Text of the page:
When Meri Pollock, a vice president of the Hackensack-based Jewish Association for Developmental Disabilities, suggested a new project for the group several years ago, she knew it would need some time to take root. Now, with phase one complete, "Flowers by J-ADD" is in full bloom.
"As far as I know, it’s unique," said Pollock, explaining the premise of the project, designed to give jobs to those who use J-ADD’s services. The organization a non-profit agency serving New Jersey’s special needs community since 1986 operates nine kosher residential sites for people with developmental disabilities throughout Bergen County and provides family support, education, and in-home respite services to more than 100 families.
J-ADD residents Fred Frolow, Craig Surico, Jeffrey Portnoy, and Ira Barenburg work with two PKW staff members, second and third from left, to arrange flowers for sale. At right, J-ADD vice president and volunteer Meri Pollock.
According to Pollock, the flower project "gives jobs to people who need them at J-ADD and generates income at the same time." The program was developed with guidance from the Entrepreneurial Training Institute of the New Jersey Economic Development Authority, a state agency that encourages non-profit agencies to start small businesses.
The first stage of the project, launched in October, involved on-site sales of flower arrangements at the JCC on the Palisades and other locations, including the Jewish Home at Rockleigh. Flowers, already in arrangements, were bought from a wholesaler and distributed each Friday by J-ADD residents.
According to Abbe Greenberg, J-ADD associate director, some 30 bouquets, prepaid, are distributed at the JCC every Friday. The Early Childhood Center at Temple Emeth in Teaneck will also become a regular distribution site, she said.
"We had a special Mother’s Day sale at Temple Emanuel in Closter, and some synagogues have purchased flowers for their bimah," said Pollock. One, she added, asked the group to provide centerpieces for its annual meeting.
The recently launched phase two of the project provides additional skills training for those served by J-ADD. In July, four residents of the group’s facilities took on the job of arranging the flowers themselves.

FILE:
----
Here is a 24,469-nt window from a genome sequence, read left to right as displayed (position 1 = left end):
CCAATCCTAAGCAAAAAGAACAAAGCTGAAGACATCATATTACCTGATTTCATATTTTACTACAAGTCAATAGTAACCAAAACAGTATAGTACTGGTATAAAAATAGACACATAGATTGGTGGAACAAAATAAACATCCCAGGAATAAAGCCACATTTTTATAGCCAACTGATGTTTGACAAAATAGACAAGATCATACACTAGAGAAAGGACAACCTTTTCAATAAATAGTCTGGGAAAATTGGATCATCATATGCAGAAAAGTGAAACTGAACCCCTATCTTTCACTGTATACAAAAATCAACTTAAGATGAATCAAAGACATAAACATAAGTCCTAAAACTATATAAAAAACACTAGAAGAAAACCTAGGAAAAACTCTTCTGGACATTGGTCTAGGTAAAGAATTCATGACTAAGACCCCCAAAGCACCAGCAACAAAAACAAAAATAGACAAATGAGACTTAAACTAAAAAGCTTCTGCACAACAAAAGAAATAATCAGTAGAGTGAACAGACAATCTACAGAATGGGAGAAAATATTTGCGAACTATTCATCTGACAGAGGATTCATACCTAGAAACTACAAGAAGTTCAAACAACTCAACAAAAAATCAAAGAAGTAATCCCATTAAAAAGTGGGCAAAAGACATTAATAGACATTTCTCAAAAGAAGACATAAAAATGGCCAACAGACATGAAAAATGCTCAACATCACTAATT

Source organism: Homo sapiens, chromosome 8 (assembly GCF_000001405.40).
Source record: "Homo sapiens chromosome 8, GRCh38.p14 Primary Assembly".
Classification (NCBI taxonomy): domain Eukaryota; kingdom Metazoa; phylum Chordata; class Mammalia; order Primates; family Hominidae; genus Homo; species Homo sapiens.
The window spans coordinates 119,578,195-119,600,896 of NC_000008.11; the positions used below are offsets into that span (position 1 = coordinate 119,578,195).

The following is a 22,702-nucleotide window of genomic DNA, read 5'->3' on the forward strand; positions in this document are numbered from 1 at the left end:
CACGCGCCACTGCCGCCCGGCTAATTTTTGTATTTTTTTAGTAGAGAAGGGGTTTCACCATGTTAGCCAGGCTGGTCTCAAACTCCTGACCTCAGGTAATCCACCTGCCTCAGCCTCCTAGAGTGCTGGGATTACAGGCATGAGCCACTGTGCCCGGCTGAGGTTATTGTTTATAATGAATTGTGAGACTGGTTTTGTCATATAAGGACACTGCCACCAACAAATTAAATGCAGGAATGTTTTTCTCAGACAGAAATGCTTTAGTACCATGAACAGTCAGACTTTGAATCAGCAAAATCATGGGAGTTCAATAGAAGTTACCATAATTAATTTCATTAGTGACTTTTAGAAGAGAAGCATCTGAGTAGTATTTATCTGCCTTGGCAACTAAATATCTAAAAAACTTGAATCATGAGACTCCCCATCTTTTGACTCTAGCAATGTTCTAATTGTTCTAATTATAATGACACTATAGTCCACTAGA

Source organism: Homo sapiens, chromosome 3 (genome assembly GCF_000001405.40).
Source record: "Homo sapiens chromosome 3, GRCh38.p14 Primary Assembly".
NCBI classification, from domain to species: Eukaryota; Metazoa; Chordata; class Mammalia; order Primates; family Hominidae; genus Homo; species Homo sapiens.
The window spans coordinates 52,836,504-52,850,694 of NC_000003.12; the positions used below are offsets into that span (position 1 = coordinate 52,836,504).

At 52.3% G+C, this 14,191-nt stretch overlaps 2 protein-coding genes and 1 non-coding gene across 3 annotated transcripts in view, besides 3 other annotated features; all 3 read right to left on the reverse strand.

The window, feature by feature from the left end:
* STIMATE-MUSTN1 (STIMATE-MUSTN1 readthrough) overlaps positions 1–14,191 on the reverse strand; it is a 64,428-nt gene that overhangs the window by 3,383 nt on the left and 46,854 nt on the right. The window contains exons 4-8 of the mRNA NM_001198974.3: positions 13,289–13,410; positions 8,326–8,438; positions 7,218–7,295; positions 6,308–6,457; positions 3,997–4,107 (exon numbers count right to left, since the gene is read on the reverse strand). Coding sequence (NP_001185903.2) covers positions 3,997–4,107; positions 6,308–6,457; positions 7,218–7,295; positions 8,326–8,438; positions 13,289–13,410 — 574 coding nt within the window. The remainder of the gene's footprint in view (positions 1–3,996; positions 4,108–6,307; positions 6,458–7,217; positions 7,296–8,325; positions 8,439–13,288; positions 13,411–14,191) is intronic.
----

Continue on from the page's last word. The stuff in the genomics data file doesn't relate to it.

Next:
"They spend three to four hours at the distributor’s [PKW in Englewood]," said Greenberg. Not only are they learning to arrange the flowers, she said, "but they help out by repackaging distressed accessories for sample pieces" for example, washing and repackaging warped glassware.
According to Greenberg, one of the owners of the business is training the J-ADD workers. "He said they’re terrific and very helpful," she noted, adding that those who purchase the flowers have "raved. They’re very pleased with quality and say that the bouquets last for two weeks."
"The [flower project] has been designed as a business," she said, "and the residents/employees have taken ownership. They are enjoying it and learning job skills such as working with customers, wrapping bouquets, making change, and keeping regular working hours." Those responsible for sales, she said, may work up to six hours in one day. The money collected is used to pay the workers and defray the other costs of the project.
"The workers develop job pride, they’re paid decent wages, and they develop concrete skills," said Greenberg, pointing out that seven J-ADD consumers have been involved with the flower project so far, whether in flower arrangements or sales. Participants "are selected on the basis of interest and ability," she said. "We ask them if they want to participate."
Still, she added, since there is no J-ADD staff person responsible for the flower project, "we couldn’t do it without the help of volunteers from the J-ADD board."
"This is a win-win situation," said Pollock. "People have beautiful flowers on their Shabbat and holiday tables [and it] gives employment to those with developmental disabilities and incorporates them into the community."
Individuals or organizations wishing to order flowers from J-ADD may call (’01) 457-0058 or visit j-add.org. Bouquets range from $10 to $36.